Mathematics Stack Exchange is a question and answer site for people studying math at any level and professionals in related fields. It's 100% free, no registration required.

Sign up
Here's how it works:
  1. Anybody can ask a question
  2. Anybody can answer
  3. The best answers are voted up and rise to the top

Let $R$ be a relation that is transitive. Does complementary of $R$ ($\overline R$) is transitive?($\overline R$is hold transitive)

share|cite|improve this question
You need more hypotheses, because as it stands, the statement is false: $\varnothing$ and $A\times A$ are complementary, transitive relations on $A$. – Brian M. Scott Jan 3 '13 at 15:28
Sorry.I think new question is correct. – geni Jan 3 '13 at 15:39

This isn't true, even for nontrivial relations.

For instance, consider $R \subseteq \{ 1,2,3 \}^2$ given by $$R = \{ (1,2),(1,3),(2,3) \}$$ Then $R$ is transitive, and $$\bar R = \{(1,1), (2,1), (2,2), (3,1), (3,2), (3,3) \}$$ which is also transitive.

Edit: Even with the question edit, the result still doesn't hold. For instance, let $R = \{ (1,3) \}$ on the set $\{1,2,3\}$. Then $(1,2) \in \bar R$ and $(2,3) \in \bar R$ but $(1,3) \not \in \bar R$, so $\bar R$ is not transitive, even though $R$ is transitive.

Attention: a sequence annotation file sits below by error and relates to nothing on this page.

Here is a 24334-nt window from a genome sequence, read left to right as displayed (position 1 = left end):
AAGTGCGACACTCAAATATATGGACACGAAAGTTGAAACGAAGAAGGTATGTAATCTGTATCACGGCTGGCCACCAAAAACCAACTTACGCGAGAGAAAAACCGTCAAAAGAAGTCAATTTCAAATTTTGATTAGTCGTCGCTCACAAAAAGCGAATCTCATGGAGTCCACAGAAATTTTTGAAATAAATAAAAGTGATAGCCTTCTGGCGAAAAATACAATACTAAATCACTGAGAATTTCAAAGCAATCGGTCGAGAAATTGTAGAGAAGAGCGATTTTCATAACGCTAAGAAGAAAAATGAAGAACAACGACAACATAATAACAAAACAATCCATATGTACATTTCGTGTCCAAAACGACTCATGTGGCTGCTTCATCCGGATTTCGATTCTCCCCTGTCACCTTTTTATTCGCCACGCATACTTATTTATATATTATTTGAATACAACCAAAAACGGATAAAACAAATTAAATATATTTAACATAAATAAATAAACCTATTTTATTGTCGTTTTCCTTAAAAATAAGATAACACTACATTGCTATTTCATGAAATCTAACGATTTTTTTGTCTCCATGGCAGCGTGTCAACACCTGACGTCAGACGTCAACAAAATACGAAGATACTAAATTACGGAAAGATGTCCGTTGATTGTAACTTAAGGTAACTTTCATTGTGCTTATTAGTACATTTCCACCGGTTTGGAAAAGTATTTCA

share|cite|improve this answer
Or more generally $<$ and $\ge$, where $<$ is any linear order on the underlying set. – Brian M. Scott Jan 3 '13 at 15:36
Sorry,I edited body of question. – geni Jan 3 '13 at 15:44
@geni: It still doesn't hold; see my edit. – Clive Newstead Jan 3 '13 at 15:49
(I may have missed something though; I don't know what 'hold transitive' means.) – Clive Newstead Jan 3 '13 at 15:50

Knowing only that a relation is transitive doesn't allow you to conclude anything about the transitivity of its complement.

For example the standard order relation $<$ on the integers is transitive, but its complement $\geq$ is also transitive.

On the other hand, the equality relation $=$ on the integers is transitive, but its complement $\neq$ is not.

share|cite|improve this answer

Your Answer


By posting your answer, you agree to the privacy policy and terms of service.

Not the answer you're looking for? Browse other questions tagged or ask your own question.